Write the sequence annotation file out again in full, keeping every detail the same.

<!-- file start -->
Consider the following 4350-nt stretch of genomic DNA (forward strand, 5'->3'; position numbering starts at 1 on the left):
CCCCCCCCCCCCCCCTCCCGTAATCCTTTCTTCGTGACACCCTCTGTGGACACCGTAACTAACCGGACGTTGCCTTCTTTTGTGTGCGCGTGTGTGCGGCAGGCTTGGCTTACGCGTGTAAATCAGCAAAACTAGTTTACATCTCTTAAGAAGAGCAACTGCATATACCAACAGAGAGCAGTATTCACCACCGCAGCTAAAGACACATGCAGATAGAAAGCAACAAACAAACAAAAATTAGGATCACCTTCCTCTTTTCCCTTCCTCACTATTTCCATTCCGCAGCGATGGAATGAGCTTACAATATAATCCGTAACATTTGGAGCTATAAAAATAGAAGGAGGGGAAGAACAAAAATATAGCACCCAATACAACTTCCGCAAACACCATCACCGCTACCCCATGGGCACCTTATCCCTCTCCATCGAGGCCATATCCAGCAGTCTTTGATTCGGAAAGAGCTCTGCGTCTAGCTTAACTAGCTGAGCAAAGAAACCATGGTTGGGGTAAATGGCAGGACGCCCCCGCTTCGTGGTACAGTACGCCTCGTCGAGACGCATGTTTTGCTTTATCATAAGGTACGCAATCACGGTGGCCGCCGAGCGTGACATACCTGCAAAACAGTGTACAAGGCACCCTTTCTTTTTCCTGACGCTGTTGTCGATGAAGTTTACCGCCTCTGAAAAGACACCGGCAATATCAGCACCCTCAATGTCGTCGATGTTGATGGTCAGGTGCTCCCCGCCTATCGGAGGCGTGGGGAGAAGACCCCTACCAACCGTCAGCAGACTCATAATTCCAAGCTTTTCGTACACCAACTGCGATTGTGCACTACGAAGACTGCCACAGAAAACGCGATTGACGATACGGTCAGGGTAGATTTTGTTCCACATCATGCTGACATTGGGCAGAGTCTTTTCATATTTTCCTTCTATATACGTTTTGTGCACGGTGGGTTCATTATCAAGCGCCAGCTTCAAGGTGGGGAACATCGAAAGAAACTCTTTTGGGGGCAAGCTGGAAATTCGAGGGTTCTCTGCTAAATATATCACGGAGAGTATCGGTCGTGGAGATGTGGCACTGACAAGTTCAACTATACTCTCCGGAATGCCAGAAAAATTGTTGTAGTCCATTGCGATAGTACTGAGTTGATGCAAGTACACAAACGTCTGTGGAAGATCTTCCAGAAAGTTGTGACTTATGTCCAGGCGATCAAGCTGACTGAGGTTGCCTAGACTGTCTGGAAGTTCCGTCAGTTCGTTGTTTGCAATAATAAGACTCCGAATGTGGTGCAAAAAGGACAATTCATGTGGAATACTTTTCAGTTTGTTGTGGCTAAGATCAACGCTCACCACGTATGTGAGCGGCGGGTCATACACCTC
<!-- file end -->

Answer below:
Consider the following 4350-nt stretch of genomic DNA (forward strand, 5'->3'; position numbering starts at 1 on the left):
CCCCCCCCCCCCCCCTCCCGTAATCCTTTCTTCGTGACACCCTCTGTGGACACCGTAACTAACCGGACGTTGCCTTCTTTTGTGTGCGCGTGTGTGCGGCAGGCTTGGCTTACGCGTGTAAATCAGCAAAACTAGTTTACATCTCTTAAGAAGAGCAACTGCATATACCAACAGAGAGCAGTATTCACCACCGCAGCTAAAGACACATGCAGATAGAAAGCAACAAACAAACAAAAATTAGGATCACCTTCCTCTTTTCCCTTCCTCACTATTTCCATTCCGCAGCGATGGAATGAGCTTACAATATAATCCGTAACATTTGGAGCTATAAAAATAGAAGGAGGGGAAGAACAAAAATATAGCACCCAATACAACTTCCGCAAACACCATCACCGCTACCCCATGGGCACCTTATCCCTCTCCATCGAGGCCATATCCAGCAGTCTTTGATTCGGAAAGAGCTCTGCGTCTAGCTTAACTAGCTGAGCAAAGAAACCATGGTTGGGGTAAATGGCAGGACGCCCCCGCTTCGTGGTACAGTACGCCTCGTCGAGACGCATGTTTTGCTTTATCATAAGGTACGCAATCACGGTGGCCGCCGAGCGTGACATACCTGCAAAACAGTGTACAAGGCACCCTTTCTTTTTCCTGACGCTGTTGTCGATGAAGTTTACCGCCTCTGAAAAGACACCGGCAATATCAGCACCCTCAATGTCGTCGATGTTGATGGTCAGGTGCTCCCCGCCTATCGGAGGCGTGGGGAGAAGACCCCTACCAACCGTCAGCAGACTCATAATTCCAAGCTTTTCGTACACCAACTGCGATTGTGCACTACGAAGACTGCCACAGAAAACGCGATTGACGATACGGTCAGGGTAGATTTTGTTCCACATCATGCTGACATTGGGCAGAGTCTTTTCATATTTTCCTTCTATATACGTTTTGTGCACGGTGGGTTCATTATCAAGCGCCAGCTTCAAGGTGGGGAACATCGAAAGAAACTCTTTTGGGGGCAAGCTGGAAATTCGAGGGTTCTCTGCTAAATATATCACGGAGAGTATCGGTCGTGGAGATGTGGCACTGACAAGTTCAACTATACTCTCCGGAATGCCAGAAAAATTGTTGTAGTCCATTGCGATAGTACTGAGTTGATGCAAGTACACAAACGTCTGTGGAAGATCTTCCAGAAAGTTGTGACTTATGTCCAGGCGATCAAGCTGACTGAGGTTGCCTAGACTGTCTGGAAGTTCCGTCAGTTCGTTGTTTGCAATAATAAGACTCCGAATGTGGTGCAAAAAGGACAATTCATGTGGAATACTTTTCAGTTTGTTGTGGCTAAGATCAACGCTCACCACGTATGTGAGCGGCGGGTCATACACCTC